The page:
A trip on the east coast of Africa

Publié le par GringO

Some may have known this blog a while back. At the time, the idea was to try to keep contact with all these people I could feel fading away as I left for Australia. But I soon realized that spending hours alone facing a screen to keep a blog alive was not the best way to maintain a healthy social lifestyle... surprisingly?! So I forgot all about it... But now things are a bit different…


A long awaited dream is about to come true. Four great friends and I are off to the East Coast of Africa. The type of dream you discuss sitting on the steps of a house at a party after a good few glasses of whisky. You start dreaming, imagining how CRAZY this trip could be... a bit of "we could even sail down the Somalian coast man!", or "I'll bring you trout fishing in the Zambezi River in Zimbabwe!". But that's if you did go, because deeply inside, as much as you know that THIS IS WHAT YOU WANT TO DO!!, well it's pretty unlikely really, you're just talking drunken gibberish and all you are really likely to get is a good hangover the next morning. Because people keep on hammering in your head that it’s time you stop dreaming and face reality for a change, ‘we live in a cruel world’ type of speech! HAHAHA!!! These people are funny!!


So yep, we did really sit on those steps more than a year ago in Hailey's house in Brisbane with Tom, dreaming away for quite a while and decided we'd do it! We're landing in Addis Ababa in Ethiopia on May 9th and heading south towards Capetown. And that's pretty much all we know!


We met all five in Brisbane, lived together in the wild and wonderful Blue House with a bunch of other sweet people. Shannon is an emerging Brisbane artist from Zimbabwe – one of her main motivations for this trip is to spend time with artists of the regions we will be travelling through. Tom, (from Zim also), Paul and Steve (both Australian) all studied a bunch of obscure social subjects like peace and conflict resolution studies, politics of development, aboriginal studies… and I just finished my degree in natural resource management. I think we all realized that there’s only so much you can learn in an air-conditioned room sitting on a comfy seat in front of a powerpoint presentation especially when learning about topics like ‘poverty alleviation through conservation in Namibia’ type of thing. So this should really hopefully be the applied side of our degree! And I reckon it’ll look quite different from the new perspective!


What I would like to do is to get involved with community-based conservation organizations. Community-based conservation is an approach I have been quite passionate about for a while now. In a nutshell, the idea is to protect the environment and enable the local people to directly benefit from these conservation efforts. In this approach, all decision making power and staff is handled by local communities, and tourism is often what finances these organizations. The problem with all other forms of tourism in Africa these days is that a ridiculously small amount of the money spent by tourists actually benefits the local communities they visit. If anything, a bit of the money goes to the country’s capital, but the greatest part goes back to the European/American tour operators. Theoretically, not only does this enable local communities to dedicate their time to the conservation of their surrounding environment, but the latter receive a direct financial benefit derived from tourism. This money can then be spent on local schools, health services etc… depending on what locals judge necessary. Now, of course, even with this type of approach, things can turn out completely wrong with tourism destroying local cultures and locals being used like animals in a zoo to please the tourists’ curiosity. But I believe it has a huge potential for places like the East coast of Africa where the environment is still relatively untouched and where the initiatives to alleviate poverty other than just international aid are desperately needed. If interested, here is a trailer of a film called ‘Milking the Rhino’ which reveals the pros and cons of this approach: http://milkingtherhino.org/film.php.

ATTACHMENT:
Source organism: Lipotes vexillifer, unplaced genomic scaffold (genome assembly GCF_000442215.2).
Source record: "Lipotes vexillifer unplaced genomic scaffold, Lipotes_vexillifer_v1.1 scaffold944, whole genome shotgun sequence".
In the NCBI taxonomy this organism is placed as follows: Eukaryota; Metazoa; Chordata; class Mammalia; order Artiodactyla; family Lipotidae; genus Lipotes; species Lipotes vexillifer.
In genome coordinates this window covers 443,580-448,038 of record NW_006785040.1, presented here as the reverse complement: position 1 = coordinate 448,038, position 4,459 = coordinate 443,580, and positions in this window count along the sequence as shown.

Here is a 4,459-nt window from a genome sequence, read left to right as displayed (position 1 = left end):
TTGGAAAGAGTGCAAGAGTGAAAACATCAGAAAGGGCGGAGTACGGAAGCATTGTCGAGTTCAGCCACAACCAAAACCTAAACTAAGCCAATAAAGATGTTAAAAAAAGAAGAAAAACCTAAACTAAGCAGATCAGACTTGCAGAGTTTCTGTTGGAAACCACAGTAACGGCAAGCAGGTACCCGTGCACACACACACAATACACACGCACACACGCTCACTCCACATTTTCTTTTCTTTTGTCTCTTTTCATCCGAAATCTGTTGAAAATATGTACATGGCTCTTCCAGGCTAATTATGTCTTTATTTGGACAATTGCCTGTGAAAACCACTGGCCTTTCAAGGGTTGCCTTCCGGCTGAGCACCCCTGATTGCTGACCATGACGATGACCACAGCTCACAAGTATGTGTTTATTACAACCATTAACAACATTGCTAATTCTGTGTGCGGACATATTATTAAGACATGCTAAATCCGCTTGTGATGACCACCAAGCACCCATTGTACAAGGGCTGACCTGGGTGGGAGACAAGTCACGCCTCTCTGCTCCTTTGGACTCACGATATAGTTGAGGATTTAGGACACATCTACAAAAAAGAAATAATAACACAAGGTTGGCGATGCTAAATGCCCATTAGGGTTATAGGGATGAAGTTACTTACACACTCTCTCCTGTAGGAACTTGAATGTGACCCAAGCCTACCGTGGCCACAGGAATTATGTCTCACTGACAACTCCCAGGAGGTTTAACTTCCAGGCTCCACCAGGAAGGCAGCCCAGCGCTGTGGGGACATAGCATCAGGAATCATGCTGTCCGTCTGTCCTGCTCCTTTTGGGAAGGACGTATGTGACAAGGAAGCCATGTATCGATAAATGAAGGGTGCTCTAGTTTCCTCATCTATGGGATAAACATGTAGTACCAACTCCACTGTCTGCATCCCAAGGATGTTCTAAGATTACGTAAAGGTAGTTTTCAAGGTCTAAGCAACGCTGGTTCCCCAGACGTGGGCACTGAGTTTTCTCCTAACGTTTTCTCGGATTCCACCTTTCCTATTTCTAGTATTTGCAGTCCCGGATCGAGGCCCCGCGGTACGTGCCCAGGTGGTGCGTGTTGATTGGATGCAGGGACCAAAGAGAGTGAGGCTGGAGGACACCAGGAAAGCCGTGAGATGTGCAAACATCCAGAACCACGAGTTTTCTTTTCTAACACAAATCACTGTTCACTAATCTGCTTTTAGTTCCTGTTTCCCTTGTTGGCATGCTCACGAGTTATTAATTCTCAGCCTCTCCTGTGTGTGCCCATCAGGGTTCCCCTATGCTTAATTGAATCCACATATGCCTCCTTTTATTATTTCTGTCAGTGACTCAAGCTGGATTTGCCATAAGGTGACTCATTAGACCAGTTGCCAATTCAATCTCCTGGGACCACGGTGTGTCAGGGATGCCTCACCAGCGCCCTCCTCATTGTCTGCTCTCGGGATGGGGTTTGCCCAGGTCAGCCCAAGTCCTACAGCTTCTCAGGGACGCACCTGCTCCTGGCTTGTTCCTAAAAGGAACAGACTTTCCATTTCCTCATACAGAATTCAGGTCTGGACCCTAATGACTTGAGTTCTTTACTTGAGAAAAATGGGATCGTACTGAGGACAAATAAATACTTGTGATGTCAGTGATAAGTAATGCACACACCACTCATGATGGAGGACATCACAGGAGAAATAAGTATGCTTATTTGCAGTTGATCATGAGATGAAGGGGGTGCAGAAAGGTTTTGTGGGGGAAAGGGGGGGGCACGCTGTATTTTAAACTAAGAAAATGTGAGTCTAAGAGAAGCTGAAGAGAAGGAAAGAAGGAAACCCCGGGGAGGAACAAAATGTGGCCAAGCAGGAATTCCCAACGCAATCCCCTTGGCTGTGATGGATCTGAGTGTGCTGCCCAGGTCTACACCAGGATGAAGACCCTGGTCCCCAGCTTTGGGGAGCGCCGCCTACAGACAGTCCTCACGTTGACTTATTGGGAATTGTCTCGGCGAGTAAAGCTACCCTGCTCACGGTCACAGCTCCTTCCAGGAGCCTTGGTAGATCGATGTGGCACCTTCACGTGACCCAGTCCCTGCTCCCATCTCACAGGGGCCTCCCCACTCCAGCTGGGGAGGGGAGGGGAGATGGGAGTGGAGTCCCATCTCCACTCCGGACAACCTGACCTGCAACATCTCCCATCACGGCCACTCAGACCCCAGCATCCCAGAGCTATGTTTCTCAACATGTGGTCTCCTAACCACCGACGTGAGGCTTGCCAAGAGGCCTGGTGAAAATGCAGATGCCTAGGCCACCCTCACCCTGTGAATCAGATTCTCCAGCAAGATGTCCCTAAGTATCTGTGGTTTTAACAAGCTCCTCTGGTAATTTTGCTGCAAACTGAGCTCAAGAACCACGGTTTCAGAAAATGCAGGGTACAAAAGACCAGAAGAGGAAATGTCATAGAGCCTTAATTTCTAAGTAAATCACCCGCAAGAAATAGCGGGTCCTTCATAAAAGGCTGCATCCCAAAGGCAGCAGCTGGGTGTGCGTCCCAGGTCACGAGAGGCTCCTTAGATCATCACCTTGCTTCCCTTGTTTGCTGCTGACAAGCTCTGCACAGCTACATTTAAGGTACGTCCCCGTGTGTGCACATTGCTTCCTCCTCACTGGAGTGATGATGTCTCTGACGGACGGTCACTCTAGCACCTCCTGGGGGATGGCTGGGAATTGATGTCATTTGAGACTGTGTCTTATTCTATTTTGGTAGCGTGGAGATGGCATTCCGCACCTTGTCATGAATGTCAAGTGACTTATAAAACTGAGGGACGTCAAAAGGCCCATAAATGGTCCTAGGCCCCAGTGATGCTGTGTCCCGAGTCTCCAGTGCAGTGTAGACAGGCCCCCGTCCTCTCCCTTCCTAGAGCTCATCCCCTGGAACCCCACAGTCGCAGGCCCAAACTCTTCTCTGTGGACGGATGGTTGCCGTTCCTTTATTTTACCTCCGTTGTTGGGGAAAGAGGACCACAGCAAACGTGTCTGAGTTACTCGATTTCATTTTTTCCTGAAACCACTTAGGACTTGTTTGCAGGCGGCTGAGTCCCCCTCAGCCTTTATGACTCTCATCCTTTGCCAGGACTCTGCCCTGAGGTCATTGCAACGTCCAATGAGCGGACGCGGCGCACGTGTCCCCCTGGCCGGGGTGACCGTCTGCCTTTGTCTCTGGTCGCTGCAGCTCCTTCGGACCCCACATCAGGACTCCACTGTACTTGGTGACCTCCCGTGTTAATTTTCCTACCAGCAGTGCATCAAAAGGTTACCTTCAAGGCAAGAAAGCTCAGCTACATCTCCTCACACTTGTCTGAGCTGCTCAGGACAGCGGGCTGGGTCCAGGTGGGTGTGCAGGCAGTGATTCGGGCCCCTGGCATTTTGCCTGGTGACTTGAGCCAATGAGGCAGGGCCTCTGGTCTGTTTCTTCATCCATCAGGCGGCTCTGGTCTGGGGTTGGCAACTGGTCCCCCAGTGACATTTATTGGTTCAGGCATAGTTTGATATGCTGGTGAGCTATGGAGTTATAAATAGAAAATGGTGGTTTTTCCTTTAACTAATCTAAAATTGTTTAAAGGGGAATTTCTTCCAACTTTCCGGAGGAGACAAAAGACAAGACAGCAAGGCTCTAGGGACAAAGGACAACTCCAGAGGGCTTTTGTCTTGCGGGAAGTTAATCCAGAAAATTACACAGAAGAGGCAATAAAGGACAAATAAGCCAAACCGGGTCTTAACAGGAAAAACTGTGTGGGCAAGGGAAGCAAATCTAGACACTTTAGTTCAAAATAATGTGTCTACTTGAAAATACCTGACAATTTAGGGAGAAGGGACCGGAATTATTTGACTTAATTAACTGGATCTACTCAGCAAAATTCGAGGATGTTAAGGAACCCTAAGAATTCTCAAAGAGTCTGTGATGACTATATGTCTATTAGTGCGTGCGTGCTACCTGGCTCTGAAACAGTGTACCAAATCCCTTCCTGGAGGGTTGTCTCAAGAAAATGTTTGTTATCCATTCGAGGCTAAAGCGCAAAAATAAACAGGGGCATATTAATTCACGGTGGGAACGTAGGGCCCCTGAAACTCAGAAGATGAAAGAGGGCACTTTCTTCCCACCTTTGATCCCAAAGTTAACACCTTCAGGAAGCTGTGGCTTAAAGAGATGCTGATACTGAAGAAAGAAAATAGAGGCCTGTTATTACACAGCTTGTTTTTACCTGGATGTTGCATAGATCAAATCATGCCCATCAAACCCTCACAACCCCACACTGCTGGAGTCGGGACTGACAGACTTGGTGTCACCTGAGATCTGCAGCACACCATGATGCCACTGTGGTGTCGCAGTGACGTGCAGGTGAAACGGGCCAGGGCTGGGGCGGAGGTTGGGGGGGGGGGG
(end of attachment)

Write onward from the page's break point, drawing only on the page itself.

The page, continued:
So we’re a bunch of proud idealists I guess. We’ll be starting in Ethiopia and heading south, probably through Kenya, Tanzania, Malawi, Mozambique, Zimbabwe, Lesotho, Swaziland and South Africa, but I’ve heard great things about Uganda and Namibia so hopefully around there too. I’ll try to keep this blog updated from time to time depending on how much time we get to spend around computers - I have a feeling it won’t be every day! If you're interested in receiving some news from time to time, there’s a little Newsletter thing on the top right of the page where you can put your email address and will then receive updates every time that happens! Don’t hesitate to write to me directly otherwise if you want: romain.mari@uqconnect.edu.au.


I hope you’re all smiling and full of dreams!

See you soon.

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dissertation 27/12/2010 07:15

I have been visiting various blogs for my masters dissertation writing assignment research. I have found your blog to be quite useful. Keep updating your blog with valuable information... Regards

GringO 05/01/2011 14:13

Really. Interesting. What is the topic of your masters? Which university? Let me know if I can help you out with further info or put you in contact with the right people, I don't put that much
info on this blog. You can write to me directly at romain.mari@uqconnect.edu.au. Cheers, Romain

Thomas 22/04/2010 17:53

va pépon!